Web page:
Trying on the equipment of the Parrot Dive Center.
Getting ready for our trip!
  • Just sit back and relax!

As with most islands, the best thing to do is simply enjoy the relaxed vibe. On Utila and Roatan you can have a laid-back time sitting on the many benches, enjoying the ocean view. If you want a day at the beach, you’ll be better of on Roatan. Utila has only one beach which is tiny but still good enough to go for a swim.

Places like this make up for the lack of beaches on Utila...
Some places are just inviting you to sit back and relax!

Utila’s beautiful sister Roatan

Utila and Roatan are competing in the area of tourism against each other: Utila is known to be cheaper, smaller and a bit less touristy. Roatan, on the other hand, has better beaches (well, in fact, it HAS beaches) and offers a broader net of tourist activities. Therefore, it is a bit more expensive, too. So, I’d say, both islands have something for each type of tourist. Perhaps the backpackers and budget-conscious travellers would be happier on Utila whereas the resort-type tourist can enjoy Roatan’s standards a bit more. Here is what we did:

Utila and Roatan have both great sides
On the way from West End to West Bay you get to cross this super cool bridge connecting two beaches…
  • Explore the bay area between West End and West Bay

One popular tourist area is West End. This is where you find bars, restaurants and shops lined up next to each other in front of the ocean. It is also where most of Roatan’s hotels and resorts are located. West End connects to Roatan’s most beautiful beach, West Bay, which you can reach by water taxi (costs around 3 USD), a taxi (approx. the same price but not as scenic!) or by foot. We chose to walk along the beach (about 45 minutes) and took a water taxi back to West End.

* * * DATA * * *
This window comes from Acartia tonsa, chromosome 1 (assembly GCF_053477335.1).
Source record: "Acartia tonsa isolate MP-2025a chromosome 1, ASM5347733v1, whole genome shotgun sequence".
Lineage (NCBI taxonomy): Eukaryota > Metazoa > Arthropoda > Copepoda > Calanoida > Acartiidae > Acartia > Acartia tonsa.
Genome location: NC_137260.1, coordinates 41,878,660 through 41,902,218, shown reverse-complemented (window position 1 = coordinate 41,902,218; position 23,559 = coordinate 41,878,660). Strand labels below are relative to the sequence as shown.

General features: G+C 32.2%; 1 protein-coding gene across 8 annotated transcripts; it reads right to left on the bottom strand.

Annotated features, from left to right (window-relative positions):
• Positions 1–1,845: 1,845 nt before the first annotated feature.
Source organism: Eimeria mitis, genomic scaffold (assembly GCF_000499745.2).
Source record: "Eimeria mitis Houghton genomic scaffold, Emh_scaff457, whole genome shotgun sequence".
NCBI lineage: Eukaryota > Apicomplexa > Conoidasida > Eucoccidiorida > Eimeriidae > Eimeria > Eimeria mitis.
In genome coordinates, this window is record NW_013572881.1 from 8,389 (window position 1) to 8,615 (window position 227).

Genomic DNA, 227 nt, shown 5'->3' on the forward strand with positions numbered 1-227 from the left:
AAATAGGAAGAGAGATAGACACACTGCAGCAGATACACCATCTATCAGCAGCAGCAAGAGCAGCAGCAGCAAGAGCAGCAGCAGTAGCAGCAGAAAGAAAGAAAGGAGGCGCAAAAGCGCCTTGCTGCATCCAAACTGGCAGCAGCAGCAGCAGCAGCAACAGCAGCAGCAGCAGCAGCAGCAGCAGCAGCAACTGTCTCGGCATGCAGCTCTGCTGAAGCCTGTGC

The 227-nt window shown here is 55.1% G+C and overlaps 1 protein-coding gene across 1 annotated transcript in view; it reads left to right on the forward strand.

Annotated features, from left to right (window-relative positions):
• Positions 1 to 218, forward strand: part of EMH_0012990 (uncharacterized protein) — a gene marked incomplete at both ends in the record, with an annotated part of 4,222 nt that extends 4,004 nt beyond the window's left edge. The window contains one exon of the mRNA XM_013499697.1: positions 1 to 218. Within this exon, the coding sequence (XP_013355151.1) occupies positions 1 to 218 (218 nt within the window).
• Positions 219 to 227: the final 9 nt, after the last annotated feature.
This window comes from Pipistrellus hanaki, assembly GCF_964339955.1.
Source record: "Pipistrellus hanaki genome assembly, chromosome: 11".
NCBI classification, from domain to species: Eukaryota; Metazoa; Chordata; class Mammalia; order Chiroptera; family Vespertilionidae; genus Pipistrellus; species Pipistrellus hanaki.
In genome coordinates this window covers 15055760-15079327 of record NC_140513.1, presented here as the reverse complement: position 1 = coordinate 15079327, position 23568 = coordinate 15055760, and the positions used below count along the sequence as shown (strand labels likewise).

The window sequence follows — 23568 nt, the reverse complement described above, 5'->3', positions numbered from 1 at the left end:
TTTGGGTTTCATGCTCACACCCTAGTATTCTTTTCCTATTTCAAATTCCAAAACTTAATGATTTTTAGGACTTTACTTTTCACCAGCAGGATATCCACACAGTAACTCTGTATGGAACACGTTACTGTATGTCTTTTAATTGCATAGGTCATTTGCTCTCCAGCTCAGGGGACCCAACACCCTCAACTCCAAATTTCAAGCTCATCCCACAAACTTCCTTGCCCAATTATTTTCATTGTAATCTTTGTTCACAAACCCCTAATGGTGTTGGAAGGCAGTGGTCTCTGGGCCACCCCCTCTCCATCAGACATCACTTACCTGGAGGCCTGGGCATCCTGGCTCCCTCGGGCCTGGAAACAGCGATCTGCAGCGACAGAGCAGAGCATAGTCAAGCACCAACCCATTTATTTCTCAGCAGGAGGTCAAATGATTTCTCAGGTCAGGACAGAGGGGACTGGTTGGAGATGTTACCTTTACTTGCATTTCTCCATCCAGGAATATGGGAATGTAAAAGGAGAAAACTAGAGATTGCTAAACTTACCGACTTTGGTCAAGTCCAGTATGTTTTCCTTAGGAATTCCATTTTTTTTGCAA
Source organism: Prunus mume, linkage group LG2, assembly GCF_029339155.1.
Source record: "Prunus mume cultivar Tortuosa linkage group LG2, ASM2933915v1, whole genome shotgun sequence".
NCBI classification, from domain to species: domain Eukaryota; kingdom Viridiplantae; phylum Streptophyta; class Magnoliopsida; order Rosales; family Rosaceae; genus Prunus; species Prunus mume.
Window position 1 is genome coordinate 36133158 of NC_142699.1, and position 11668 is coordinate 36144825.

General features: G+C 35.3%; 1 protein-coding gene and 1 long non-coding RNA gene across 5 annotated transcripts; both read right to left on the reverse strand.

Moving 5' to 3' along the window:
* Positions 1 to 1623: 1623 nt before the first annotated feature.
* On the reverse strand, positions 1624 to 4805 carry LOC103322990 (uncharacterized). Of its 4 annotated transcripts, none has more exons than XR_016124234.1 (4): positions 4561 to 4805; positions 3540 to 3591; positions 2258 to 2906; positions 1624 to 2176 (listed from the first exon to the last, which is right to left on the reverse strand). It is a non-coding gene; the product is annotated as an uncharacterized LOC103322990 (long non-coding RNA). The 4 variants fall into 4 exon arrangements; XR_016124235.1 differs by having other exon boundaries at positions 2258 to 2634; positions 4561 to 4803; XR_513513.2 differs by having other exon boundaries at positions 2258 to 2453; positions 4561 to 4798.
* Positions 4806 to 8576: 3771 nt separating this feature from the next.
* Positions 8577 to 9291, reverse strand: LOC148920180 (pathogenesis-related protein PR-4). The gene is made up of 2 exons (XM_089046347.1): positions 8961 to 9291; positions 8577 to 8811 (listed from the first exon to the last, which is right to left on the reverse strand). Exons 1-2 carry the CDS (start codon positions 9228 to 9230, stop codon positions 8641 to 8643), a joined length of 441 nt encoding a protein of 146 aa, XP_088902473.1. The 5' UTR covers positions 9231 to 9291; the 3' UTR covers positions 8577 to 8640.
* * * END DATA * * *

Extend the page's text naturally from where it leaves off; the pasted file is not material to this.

Waling towards West Bay is such a great way to experience this area of Roatan.
West Bay is a big strip of bars, restaurants and swimming pools right at the beach…
  • Go snorkelling at West Bay

West Bay attracts not only beach bums and cocktail sippers, but it is also known for it’s easy accessible reef. We took our snorkel gear, walked in from the beach and enjoyed colourful corals and fish, just a short swim from West Bay. It’s also the place to catch a pretty shot when the sun goes down…

Sunset at West Bay on Roatan
West Bay is the place to enjoy a beautiful sunset!
  • Stay at a budget place and save your money

If you think Roatan explodes your budget, don’t worry, there are still a few cheaper options besides five-star hotels or resorts. We stayed at Roatan Backpackers’ Hostel which is a fun place in Sandy Bay. The Canadian run hostel is a bit hidden away, but if you get off the ferry and tell the driver to bring you to Sandy Bay at ‘Solgas’ you’ll find it! We enjoyed it a lot, because there is a great little pool, the Lizard Lounge (which is the place to be if you want to enjoy a fast internet connection on a rooftop veranda overlooking the neighbourhood) and because of Mel, the owner who is a walking ‘Lonely Planet’. Even without asking, you will get everything you need to find your way around the island, and she’ll give you a self-scribbled map that has great advice for your exploration trip.

Roatan Backpacker's Hostel: a great option for your stay on Roatan
If you are too lazy to go to the beach, just take a dip in the pool!
  • Rent a car and explore the island